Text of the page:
In 46BC Caesar led three legions of recruits (leavened with some veterans) out of his camp in Africa, to gather grain. He was unaware that his former lieutenant Titus Labienus, now a Pompeian General, was in the area with a vast force of Numidian light infantry and cavalry, and several thousand veteran German and Gallic cavalry that Caesar had once counted as his own. Worse still, another Pompeian General, Marcus Petreius, was moving up to support Labienus with another force of cavalry and a very large force of Numidian infantry. The ensuing battle lasted the better part of a day, and Caesar came very close to being comprehensively defeated; arguably closer than in any other battle of his career.
Last week I finally finished my Numidian light cavalry and so decided, in order to christen them, to refight this battle using the Command and Colors Ancients rules. It is a fascinating battle because the sides are so asymmetric; the Caesarians are mostly heavy infantry, and the Pompeians almost all light troops. The Caesarians have a nightmare trying to pin down and destroy the faster Pompeians, but the latter must prevent the former from taking the ridge and moving on to achieve their grain-gathering mission.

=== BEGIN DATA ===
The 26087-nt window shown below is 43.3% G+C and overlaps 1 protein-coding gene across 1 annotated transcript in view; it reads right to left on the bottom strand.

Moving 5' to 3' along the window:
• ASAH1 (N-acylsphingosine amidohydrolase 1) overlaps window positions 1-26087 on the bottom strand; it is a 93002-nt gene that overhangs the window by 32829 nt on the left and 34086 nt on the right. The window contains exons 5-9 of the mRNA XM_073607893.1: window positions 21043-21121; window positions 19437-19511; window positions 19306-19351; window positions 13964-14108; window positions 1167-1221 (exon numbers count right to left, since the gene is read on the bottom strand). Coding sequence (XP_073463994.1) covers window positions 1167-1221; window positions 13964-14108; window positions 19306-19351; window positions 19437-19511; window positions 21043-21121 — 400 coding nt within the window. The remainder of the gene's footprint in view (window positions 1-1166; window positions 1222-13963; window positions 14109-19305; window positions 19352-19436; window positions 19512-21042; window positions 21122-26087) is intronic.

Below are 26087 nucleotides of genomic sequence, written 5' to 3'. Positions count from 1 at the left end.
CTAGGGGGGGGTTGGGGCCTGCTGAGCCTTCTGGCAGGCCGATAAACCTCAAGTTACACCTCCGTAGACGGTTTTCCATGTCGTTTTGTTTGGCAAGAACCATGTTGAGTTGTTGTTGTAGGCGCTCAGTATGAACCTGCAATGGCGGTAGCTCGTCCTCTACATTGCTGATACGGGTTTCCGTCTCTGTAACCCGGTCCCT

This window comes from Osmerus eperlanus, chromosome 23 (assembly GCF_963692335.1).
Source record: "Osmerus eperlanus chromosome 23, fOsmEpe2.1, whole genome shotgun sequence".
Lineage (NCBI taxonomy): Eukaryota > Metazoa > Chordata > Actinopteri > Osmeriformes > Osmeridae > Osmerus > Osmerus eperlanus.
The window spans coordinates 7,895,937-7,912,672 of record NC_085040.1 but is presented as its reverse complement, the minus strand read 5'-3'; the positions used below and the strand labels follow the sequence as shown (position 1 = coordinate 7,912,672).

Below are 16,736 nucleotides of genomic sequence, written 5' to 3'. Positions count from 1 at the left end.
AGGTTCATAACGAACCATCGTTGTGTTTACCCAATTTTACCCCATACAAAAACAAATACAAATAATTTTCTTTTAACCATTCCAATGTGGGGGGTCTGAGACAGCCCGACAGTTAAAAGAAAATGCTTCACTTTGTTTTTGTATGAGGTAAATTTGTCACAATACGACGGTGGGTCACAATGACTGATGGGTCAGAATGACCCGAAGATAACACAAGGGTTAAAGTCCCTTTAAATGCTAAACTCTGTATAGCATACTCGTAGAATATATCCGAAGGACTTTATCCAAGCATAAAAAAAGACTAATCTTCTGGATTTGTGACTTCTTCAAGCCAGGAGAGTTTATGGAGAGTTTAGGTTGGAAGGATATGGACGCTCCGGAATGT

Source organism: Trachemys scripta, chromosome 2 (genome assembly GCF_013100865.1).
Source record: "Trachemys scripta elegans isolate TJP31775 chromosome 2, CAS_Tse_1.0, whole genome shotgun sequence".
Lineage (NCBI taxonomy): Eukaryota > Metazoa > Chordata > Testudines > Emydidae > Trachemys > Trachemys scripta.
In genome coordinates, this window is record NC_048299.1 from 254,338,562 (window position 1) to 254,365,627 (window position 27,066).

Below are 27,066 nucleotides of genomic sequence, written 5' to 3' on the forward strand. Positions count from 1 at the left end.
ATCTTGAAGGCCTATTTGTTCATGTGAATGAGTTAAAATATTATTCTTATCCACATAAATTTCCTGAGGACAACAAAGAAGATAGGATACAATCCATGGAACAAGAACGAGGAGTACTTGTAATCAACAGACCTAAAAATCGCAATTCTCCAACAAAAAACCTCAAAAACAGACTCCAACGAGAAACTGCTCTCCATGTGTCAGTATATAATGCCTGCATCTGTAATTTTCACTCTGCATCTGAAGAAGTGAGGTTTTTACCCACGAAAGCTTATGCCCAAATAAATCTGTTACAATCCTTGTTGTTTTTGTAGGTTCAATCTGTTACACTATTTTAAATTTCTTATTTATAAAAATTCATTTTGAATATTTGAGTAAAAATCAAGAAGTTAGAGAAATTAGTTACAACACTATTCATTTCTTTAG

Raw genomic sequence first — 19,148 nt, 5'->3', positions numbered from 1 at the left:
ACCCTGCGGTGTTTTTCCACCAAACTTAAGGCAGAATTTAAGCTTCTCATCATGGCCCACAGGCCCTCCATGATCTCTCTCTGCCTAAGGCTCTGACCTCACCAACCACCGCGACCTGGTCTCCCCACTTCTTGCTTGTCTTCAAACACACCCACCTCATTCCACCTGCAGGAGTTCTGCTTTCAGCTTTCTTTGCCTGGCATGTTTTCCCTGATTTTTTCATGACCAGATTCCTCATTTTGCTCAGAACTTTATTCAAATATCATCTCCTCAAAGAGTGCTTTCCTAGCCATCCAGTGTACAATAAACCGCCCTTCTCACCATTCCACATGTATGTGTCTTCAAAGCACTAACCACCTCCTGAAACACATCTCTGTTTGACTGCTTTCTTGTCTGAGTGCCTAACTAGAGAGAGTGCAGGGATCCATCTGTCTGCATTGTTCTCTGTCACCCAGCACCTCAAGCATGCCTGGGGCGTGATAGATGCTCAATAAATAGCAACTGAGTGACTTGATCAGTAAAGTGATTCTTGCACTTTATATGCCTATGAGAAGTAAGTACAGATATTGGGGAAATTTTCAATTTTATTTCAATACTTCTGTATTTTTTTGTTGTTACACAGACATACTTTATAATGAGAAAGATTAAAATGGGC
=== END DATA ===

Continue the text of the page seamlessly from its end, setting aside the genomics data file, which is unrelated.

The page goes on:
Here is a view of the battlefield. On the left are the Pompeians; twelve units of Numidian light cavalry, six of light infantry, and three of German cavalry "with bridles".
You may be able to make out Titus Labienus (centre on a white horse) at the head of his heavier cavalry, screened by the lighter Numidian cavalry. Another large Pompeian army, under General Petreius, is lurking off table behind the ridge line...
And here are the Caesarian lines; twelve units of medium infantry, a very lonely-looking unit of Gallic cavalry on the extreme right, and a unit of archers scurrying up from the camp to support the line. Caesar is the general on the round command stand, furthest from the camera.
We were playing the Caesar's legion amendment, which allows legionaries to move two hexes (but not attack) and the Caesar rule which gives a unit that Caesar is accompanying an extra dice. We also played a house rule to reduce the casualties that light troops take when evading; essentially troops who are faster than those attacking them only take one dice of casualties; those of a similar speed, two and those slower, three. This was critical because under the standard C&C(A) rules, evading Numidians would have been shredded!
Victory was set at 8 units destroyed. Any Caesarian units exiting off the Pompeian board edge (towards the Pompeian granaries) would count as one block towards the total.
Tomorrow I'll post the first part of the battle....